Construction and infrastructure industry leaders are calling for urgency around the release of the government’s full
list of ‘shovel-ready projects’ as increasing numbers of workers face redundancy and business confidence amongst
construction and infrastructure companies nose-dives.
Early this month the Government announced it had selected 150 projects worth NZD$2.6b that would create or retain 20,000
jobs. But four weeks later, only 30 projects worth about NZD$500m (approximately 25 per cent of the total allocated) had
been released. A package including NZD$761m of three waters funding had also been announced, but without any timelines.
Civil Contractors New Zealand Chief Executive Peter Silcock said while the civil construction industry welcomed funding
announcements and wanted to take the lead in driving post COVID-19 employment and economic recovery, details were
urgently needed, or people would lose their jobs.
There was a big difference between making announcements and providing meaningful employment opportunities through
economic activity, Mr Silcock said.
“The current situation is incredibly frustrating. We know the work is out there, but unless we know where, what and most
importantly when projects will start, contractors are left totally in the dark. They will have no choice but to put
workers off or face the risk of companies going under.”
He said employers had been waiting months for shovel-ready jobs and needed certainty to invest in people. Every week’s
delay meant more would lose their jobs. A joint letter from industry leaders was sent to ministers in mid-June stating
the urgent need. Ministers responded that answers were ‘imminent’, but the actual project details were still trickling
out slowly, he said.
Infrastructure New Zealand Chief Executive Paul Blair said companies were running out of options.
“The drop off in well-signalled work across local councils and the private sector means industry is disproportionately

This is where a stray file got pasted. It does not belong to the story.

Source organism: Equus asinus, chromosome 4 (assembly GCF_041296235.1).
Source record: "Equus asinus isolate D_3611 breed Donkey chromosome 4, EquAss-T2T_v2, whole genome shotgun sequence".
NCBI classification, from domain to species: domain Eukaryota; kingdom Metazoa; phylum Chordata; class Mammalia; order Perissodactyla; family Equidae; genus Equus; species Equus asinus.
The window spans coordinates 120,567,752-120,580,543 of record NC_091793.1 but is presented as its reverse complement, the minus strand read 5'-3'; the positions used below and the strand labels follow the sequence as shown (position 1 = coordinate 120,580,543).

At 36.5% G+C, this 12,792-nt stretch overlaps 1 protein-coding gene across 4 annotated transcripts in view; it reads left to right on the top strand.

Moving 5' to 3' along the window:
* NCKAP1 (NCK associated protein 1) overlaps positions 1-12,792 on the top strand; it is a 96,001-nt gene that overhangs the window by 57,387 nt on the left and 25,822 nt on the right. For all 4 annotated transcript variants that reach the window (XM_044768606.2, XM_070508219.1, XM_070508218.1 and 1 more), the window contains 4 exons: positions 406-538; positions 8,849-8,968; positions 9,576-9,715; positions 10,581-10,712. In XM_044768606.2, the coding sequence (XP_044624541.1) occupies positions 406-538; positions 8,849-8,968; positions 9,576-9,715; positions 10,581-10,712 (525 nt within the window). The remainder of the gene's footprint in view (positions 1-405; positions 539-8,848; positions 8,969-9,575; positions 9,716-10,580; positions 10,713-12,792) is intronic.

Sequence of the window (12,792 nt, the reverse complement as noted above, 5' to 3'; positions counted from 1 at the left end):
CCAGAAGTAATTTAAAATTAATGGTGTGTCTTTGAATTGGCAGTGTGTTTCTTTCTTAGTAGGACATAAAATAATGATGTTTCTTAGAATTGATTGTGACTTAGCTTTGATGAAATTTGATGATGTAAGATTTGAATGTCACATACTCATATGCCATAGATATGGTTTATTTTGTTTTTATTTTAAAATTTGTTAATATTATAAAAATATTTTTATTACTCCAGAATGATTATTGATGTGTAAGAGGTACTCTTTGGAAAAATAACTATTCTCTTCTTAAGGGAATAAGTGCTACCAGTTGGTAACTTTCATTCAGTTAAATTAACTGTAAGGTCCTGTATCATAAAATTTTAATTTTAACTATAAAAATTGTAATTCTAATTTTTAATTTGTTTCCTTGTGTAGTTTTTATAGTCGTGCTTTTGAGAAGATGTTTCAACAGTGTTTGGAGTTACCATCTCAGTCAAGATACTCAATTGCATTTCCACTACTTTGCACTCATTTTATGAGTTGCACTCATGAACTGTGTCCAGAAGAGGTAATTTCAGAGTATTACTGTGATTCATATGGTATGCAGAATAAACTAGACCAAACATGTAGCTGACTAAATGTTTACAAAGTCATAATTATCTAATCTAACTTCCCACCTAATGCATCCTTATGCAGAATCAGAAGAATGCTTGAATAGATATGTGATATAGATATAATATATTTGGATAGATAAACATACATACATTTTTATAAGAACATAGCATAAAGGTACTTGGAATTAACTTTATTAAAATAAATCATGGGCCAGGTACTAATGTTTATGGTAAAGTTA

dependent upon central government. All those small but steady jobs in local areas across the country help sustain
employment in between big jobs that make front pages. They’re very important. That’s why industry was so pleased with
the shovel-ready announcements.”
Mr Blair said timing was everything. Projects starting construction today had planners, designers and architects at work
last year. Contractors began allocating resources, scaling up or down based on predictions of work. The problem now was
that no one could see six to 12 months ahead, so they were taking risks retaining staff on assumptions work would appear
or having to cut back hours.
“It’s very stressful, it’s increasing costs and it’s completely avoidable. The full list and timing of shovel ready
projects needs to be released now with a clear commitment to project timeframes.”
Association of Consulting and Engineering Chief Executive Paul Evans said the situation was looking dire as local
government cut spending on infrastructure projects, and unless urgent action was taken, the infrastructure and
construction industries stood to lose a huge amount of skilled workers.
“We've seen this happen before. From 1987 into the early 90s, thousands of jobs were shed, creating a capability crisis
lasting a decade, whose ripples remain today. The loss of skill and capacity in engineering and construction meant
under-investment in critical infrastructure.”
Mr Evans said right now the industry could not create employment opportunities, and was instead adding people to the
unemployment list. A June ACE New Zealand survey indicated 46 per cent of engineering consulting firms were experiencing
cashflow and financial issues.
He said forty-five per cent had been considering cutting staff – the average loss was estimated at 15 per cent of the
workforce. This was likely to have increased since June, with flow-on effects across the whole of the economy.
ABOUT CIVIL CONTRACTORS NEW ZEALAND
Civil Contractors New Zealand is an incorporated society that represents the interests and aspirations of more than 600
organisations – including large, medium-sized and small businesses in civil engineering, construction and general
contracting. It also has associate members who provide valuable products, support and services to contractor members.
ABOUT INFRASTRUCTURE NEW ZEALAND
Infrastructure New Zealand promotes best practice in national infrastructure development through research, advocacy and
public and private sector collaboration. Members come from diverse sectors across New Zealand, equity owners, service
providers, public sector agencies, and major infrastructure users.
ABOUT THE ASSOCIATION OF CONSULTING AND ENGINEERING NEW ZEALAND
ACE New Zealand provides leadership, support and advocacy for the consulting and engineering sectors in Aotearoa. ACE
represents over 200 consulting and engineering firms employing more than 13,000 staff. Our members are on the front
lines of delivering critical construction and infrastructure and represent the essential expertise that Aotearoa will
need as we look to the future.